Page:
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Can states buy peace? Social welfare spending and civil conflicts


  • Zeynep Taydas

    (Department of Political Science, Clemson University)

  • Dursun Peksen

    (Department of Political Science, University of Memphis)


This study examines whether the state’s ability to provide social welfare services has any major effect on the probability of civil conflict onset. We argue that welfare spending contributes to sustaining peace because the provision of social services reduces grievances by offsetting the effects of poverty and inequality in society. Welfare spending serves as an indication of the commitment of the government to social services and reflects its priorities and dedication to citizens. By enacting welfare policies that improve the living standards of citizens, governments can co-opt the political opposition and decrease the incentives for organizing a rebellion. Utilizing time-series, cross-national data for the 1975–2005 period, the results indicate that as the level of the government investment in welfare policies (i.e. education, health, and social security) increases, the likelihood of civil conflict onset declines significantly, controlling for several other covariates of internal conflict. Additional data analysis shows that general public spending and military expenditures are unlikely to increase or decrease the probability of civil unrest. Overall, these findings suggest that certain types of public spending, such as welfare spending, might have a strong pacifying effect on civil conflict, and therefore the state’s welfare efforts are vital for the maintenance of peace.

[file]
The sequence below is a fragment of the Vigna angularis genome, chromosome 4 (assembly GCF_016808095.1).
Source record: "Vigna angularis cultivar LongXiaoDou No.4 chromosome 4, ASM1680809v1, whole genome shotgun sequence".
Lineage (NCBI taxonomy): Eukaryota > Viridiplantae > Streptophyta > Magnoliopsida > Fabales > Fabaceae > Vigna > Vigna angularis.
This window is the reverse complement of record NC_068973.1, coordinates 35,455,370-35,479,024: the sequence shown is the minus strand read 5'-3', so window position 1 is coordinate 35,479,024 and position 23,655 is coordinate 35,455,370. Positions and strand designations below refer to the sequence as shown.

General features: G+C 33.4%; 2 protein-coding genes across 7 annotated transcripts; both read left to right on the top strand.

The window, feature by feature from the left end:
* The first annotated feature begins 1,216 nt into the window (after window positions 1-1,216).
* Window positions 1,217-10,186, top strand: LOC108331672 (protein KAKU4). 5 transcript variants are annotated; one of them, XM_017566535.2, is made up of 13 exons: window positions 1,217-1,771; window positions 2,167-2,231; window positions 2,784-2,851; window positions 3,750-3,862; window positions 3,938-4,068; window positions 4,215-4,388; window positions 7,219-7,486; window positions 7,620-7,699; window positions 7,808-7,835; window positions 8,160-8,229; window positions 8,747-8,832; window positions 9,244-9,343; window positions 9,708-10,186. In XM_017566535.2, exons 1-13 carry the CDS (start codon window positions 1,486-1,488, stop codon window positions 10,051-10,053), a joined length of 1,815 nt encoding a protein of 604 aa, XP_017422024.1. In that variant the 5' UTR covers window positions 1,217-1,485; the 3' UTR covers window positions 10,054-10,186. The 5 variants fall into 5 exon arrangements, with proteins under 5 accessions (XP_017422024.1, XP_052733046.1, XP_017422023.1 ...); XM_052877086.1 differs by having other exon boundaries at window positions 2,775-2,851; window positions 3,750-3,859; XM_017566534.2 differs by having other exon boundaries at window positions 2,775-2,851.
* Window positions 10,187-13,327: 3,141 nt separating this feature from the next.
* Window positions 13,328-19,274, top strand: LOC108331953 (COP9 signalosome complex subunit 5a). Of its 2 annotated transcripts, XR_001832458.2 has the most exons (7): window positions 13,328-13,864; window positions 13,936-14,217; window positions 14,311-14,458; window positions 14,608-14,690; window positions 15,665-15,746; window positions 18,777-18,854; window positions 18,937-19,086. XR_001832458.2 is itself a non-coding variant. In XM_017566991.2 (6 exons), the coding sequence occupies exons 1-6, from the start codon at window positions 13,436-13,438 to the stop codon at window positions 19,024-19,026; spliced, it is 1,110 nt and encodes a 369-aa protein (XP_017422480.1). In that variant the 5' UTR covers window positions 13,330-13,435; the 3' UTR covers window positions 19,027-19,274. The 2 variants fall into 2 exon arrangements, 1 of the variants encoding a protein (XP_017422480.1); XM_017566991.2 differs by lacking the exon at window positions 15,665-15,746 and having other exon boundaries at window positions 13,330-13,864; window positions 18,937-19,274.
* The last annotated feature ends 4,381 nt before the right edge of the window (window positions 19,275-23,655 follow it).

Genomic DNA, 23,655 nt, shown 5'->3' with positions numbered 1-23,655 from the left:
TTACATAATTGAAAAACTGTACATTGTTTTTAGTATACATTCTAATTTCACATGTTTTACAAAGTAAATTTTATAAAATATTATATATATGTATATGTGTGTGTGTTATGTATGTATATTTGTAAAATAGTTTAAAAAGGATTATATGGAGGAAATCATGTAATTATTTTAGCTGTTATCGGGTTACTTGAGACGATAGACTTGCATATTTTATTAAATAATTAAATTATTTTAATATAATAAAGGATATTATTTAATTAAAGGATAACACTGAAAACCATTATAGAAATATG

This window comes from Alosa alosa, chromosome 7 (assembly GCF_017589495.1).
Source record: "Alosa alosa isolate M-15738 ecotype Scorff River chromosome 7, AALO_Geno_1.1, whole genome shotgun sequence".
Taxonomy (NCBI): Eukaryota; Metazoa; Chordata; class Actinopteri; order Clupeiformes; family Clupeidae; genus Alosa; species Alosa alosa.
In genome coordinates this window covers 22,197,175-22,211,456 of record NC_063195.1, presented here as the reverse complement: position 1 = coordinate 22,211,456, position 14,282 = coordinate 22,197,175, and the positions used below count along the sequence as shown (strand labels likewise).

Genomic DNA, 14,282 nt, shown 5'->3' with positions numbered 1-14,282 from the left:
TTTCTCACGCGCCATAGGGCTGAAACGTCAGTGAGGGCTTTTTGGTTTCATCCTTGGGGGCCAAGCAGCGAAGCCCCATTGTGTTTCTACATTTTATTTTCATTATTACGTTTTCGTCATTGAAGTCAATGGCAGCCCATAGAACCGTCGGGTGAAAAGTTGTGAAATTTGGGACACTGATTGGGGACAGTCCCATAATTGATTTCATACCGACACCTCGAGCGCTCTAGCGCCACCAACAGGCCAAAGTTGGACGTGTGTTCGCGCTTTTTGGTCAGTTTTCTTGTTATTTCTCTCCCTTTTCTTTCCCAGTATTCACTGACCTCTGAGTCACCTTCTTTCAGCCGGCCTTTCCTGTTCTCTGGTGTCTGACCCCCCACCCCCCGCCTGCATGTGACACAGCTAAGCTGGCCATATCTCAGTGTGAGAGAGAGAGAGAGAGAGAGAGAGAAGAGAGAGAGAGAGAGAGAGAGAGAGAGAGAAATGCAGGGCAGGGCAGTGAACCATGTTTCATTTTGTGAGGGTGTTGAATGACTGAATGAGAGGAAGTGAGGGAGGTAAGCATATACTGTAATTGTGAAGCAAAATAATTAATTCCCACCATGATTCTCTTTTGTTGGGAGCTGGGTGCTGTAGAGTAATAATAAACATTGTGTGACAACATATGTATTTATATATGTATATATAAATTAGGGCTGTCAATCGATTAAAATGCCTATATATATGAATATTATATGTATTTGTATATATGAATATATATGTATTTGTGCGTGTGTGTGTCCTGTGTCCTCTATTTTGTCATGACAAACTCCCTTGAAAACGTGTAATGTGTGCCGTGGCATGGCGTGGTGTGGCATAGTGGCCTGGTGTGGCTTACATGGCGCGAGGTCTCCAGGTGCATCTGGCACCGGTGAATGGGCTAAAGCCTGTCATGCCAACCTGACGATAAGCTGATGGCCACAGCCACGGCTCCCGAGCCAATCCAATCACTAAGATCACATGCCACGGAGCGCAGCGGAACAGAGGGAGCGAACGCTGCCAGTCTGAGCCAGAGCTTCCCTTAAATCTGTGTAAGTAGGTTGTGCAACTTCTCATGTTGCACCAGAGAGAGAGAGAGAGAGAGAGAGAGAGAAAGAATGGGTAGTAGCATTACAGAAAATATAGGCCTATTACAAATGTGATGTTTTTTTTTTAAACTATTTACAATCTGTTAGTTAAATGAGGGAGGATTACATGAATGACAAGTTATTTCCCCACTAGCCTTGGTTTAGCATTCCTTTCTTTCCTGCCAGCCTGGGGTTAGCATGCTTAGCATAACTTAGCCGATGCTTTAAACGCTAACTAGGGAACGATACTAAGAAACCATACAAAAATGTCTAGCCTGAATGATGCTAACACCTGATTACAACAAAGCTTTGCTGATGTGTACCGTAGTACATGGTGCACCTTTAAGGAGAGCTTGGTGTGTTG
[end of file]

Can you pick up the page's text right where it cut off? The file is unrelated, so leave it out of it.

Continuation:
Suggested Citation

  • Zeynep Taydas & Dursun Peksen, 2012. "Can states buy peace? Social welfare spending and civil conflicts," Journal of Peace Research, Peace Research Institute Oslo, vol. 49(2), pages 273-287, March.
  • Handle: RePEc:sae:joupea:v:49:y:2012:i:2:p:273-287

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    References listed on IDEAS

    1. Frances Ruane & Xiaoheng Zhang, 2007. "Location Choices of the Pharmaceutical Industry in Europe after 1992," The Institute for International Integration Studies Discussion Paper Series iiisdp220, IIIS.
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    Cited by:

    1. Therese F. Azeng & Thierry U. Yogo, 2015. "Youth Unemployment, Education and Political Instability: Evidence from Selected Developing Countries 1991-2009," HiCN Working Papers 200, Households in Conflict Network.
    2. Bodea, Cristina & Higashijima, Masaaki & Singh, Raju Jan, 2016. "Oil and Civil Conflict: Can Public Spending Have a Mitigation Effect?," World Development, Elsevier, vol. 78(C), pages 1-12.
    3. Therese F. Azeng & Thierry Yogo Urbain, 2013. "Working Paper 171 - Youth Unemployment and Political Instability in Selected Developing Countries," Working Paper Series 467, African Development Bank.
    4. Corinne Deléchat & Ejona Fuli & Dafina Glaser & Gustavo Ramirez & Rui Xu, 2015. "Exiting From Fragility in sub-Saharan Africa; The Role of Fiscal Policies and Fiscal Institutions," IMF Working Papers 15/268, International Monetary Fund.
    5. Patricia Justino & Bruno Martorano, 2016. "Inequality, Distributive Beliefs and Protests: A Recent Story from Latin America," HiCN Working Papers 218, Households in Conflict Network.
    6. Han, Enze & Paik, Christopher, 2017. "Ethnic Integration and Development in China," World Development, Elsevier, vol. 93(C), pages 31-42.


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